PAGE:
In this article we look at what animal products are commonly used in cosmetics and toiletries, the issues around these and how to find vegan products.
Which cosmetics use animal products?
Most kinds of cosmetics and toiletries can use animal products. For example, skincare and shower gel commonly include ingredients like milk. Even make-up can include a range of different ingredients to add shine or change the texture.
Some of the worst offenders are perfumes and aftershaves. Companies do not have to put a full list of ingredients on their bottles, due to laws protecting fragrance recipes. This means that for expensive perfumes the catch-all word ‘fragrance’ in a list of ingredients could include musk from civets (cat-like animals) that have been industrially farmed, or beavers that are killed during harvesting.
Which animal products are used in cosmetics?
The list of animal products used in cosmetics and toiletries is astonishingly long.
While many, such as milk or honey, are common food ingredients, others such as shellac and musk you may never have come across. It’s therefore worth knowing the common animal ingredients to look out for. We list some of the main ones below.
Animal ingredients to look out for in cosmetics:
- Ambergris is an ingredient only used in very expensive fragrances. It is produced by sperm whales and then collected from the sea or beaches. Although the whales should not be harmed in its harvest, there is some concern that people may attempt to harvest it from whales that have been beached to sell on the black market.
- Beeswax and honey are used in shower gel, shampoo, skincare and make-up. Royal jelly from bees is also used in cosmetics and toiletries. (Watch out for beeswax also being listed as 'cera alba' instead.)
- Carmine / cochineal is used as red colouring in make-up and products like shampoo and shower gel. The red pigment is from the crushed female cochineal insect.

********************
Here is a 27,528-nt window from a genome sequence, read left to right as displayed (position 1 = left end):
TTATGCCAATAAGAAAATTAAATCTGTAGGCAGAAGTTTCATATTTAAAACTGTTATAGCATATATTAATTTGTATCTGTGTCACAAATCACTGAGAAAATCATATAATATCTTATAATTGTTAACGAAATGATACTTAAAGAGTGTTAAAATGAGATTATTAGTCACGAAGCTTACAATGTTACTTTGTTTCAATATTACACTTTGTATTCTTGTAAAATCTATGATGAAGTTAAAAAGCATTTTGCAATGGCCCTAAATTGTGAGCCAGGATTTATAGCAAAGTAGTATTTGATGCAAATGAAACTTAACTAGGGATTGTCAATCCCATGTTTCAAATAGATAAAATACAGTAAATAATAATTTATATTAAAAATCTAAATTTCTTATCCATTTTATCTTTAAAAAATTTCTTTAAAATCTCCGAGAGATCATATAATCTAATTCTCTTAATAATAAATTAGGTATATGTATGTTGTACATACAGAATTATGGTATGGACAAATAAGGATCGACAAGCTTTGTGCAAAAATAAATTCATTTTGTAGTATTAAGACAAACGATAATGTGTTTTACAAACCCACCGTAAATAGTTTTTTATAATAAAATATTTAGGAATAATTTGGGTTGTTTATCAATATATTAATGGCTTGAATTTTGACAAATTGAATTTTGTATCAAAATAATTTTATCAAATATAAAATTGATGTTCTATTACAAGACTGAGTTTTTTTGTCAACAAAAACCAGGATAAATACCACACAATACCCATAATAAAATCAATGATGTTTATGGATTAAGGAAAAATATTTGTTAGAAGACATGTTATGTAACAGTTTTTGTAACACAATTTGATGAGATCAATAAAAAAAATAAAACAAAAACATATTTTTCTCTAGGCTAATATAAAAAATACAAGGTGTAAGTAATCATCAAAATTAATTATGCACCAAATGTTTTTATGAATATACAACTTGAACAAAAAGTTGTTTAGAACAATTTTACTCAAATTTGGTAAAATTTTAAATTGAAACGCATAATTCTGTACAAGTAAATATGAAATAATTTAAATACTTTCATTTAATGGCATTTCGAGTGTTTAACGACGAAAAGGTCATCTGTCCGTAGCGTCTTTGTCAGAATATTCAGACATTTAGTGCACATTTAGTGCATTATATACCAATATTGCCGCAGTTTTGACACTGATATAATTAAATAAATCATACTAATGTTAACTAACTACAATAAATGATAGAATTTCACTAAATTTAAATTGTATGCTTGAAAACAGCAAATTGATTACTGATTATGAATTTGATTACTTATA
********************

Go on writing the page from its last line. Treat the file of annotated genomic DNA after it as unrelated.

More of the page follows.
- Castoreum is a scent produced by beavers, which is supposed to smell like vanilla. The beavers have to be killed in order to harvest the substance.
- Collagen is a protein found in human and animal bodies, as well as some plants. It has been hyped up for skin care because it is supposed to give you "firmer, plumper, more youthful looking skin". While collagen can be vegan if produced from bacteria and yeast, it is more often from animal sources such as beef or fish.
- Civet musk or civet oil are scents produced by civets, an animal similar to a cat that lives in Africa and Asia. Although civets do not need to be killed to collect the musk, they can be farmed in poor conditions. It can be used in fragrances and perfumes.
- Gelatine is used as a thickener and can be found in various toiletries and cosmetics. It's made by boiling up animal bones, tendons and ligaments in water.
- Lanolin is a naturally occurring fat in sheep’s wool. It can be used in make-up, shower gel, and skincare products.
- Milk (and related products like lactose and whey) is used in shower gels, skincare and perfumes.
- Shellac is a resin secreted by beetles, and mostly harvested in India and Thailand. It is used in nail varnish and hairspray to add shine and is used to bind mascara. It can also be found in skincare and perfumes and fragrances. The beetles are routinely killed when they get caught in the harvesting process. Some companies have now made a vegan version, which can confusingly also be called shellac.
- Tallow is found particularly in soap and lipstick. It is processed fat mainly from cows and sheep.
You may also find that some products state they use 'natural' bristles for shaving brushes or makeup brushes. Natural may mean from boars or other animals.
Animal testing is also very common in the cosmetics industry. Even though animal testing is unreliable when it comes to the safety of products that will be used by humans, almost all ingredients have been tested on animals at one point or another – even water.